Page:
Firefighters have been using thermal imaging cameras for years in order to see in absolute darkness through smoke, as well as to detect hot spots in floors, walls and ceilings. The ability of thermal imaging cameras to see through smoke helps to saves lives. People can easily be located in a smoke-filled room. The ability to detect temperature differences of objects is vitally important to firefighters, who must often open doors that lead to fires, or who must identify the seat and extension of a fire quickly and reliably. Flir's handheld thermal imaging cameras have proven to be an excellent tool when used by experienced and well trained firefighters (fig. 6).
Security and Surveillance
Thermal imaging is also making its way into more and more security and surveillance applications. Whereas it used to be the privilege of border patrols and other government related agencies to use a thermal imaging camera, today more and more industrial facilities as well as residential owners are using the power of thermal imaging to protect their valuable assets against theft, vandalism or - even worse - terrorist attacks. Thermal imaging is also used by the police and other law enforcement agencies to find and follow suspects in total darkness.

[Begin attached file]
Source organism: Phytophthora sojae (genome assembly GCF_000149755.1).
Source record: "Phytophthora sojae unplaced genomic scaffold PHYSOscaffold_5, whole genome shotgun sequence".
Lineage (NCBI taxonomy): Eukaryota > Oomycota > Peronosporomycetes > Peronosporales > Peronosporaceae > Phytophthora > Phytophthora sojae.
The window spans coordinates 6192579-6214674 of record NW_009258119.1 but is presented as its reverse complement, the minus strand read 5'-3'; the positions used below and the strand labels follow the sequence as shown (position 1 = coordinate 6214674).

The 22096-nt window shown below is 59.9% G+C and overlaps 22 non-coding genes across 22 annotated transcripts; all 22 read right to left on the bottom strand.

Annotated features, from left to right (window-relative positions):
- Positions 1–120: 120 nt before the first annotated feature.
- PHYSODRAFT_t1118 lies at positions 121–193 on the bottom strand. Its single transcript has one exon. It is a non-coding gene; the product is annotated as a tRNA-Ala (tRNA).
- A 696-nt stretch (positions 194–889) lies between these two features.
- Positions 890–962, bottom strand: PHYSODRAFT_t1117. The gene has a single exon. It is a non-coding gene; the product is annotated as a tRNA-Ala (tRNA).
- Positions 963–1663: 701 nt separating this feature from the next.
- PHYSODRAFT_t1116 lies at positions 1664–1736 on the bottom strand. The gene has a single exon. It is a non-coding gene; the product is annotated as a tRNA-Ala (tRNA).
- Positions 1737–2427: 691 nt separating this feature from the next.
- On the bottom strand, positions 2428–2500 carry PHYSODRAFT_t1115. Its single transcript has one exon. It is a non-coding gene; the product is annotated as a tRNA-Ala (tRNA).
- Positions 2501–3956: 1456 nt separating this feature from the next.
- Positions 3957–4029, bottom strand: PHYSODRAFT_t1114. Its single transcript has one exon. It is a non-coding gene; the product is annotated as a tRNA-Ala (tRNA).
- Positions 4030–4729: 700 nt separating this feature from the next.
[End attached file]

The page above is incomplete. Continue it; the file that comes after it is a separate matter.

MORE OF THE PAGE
Search and Rescue Missions
The main task of Search and Rescue professionals is to find people which are in distress, lost, sick or injured. Either in a remote or difficult to access area, such as mountains, desert or forest, or at sea, whether close to shore or not. Thermal imaging cameras are sometimes mounted on helicopters flying over the scene to be searched. A thermal imager seamlessly detects human activity in otherwise remote areas so that the victim can be found before it is too late. A thermal imaging camera can do this in the darkest of nights, on land, in the air or at sea.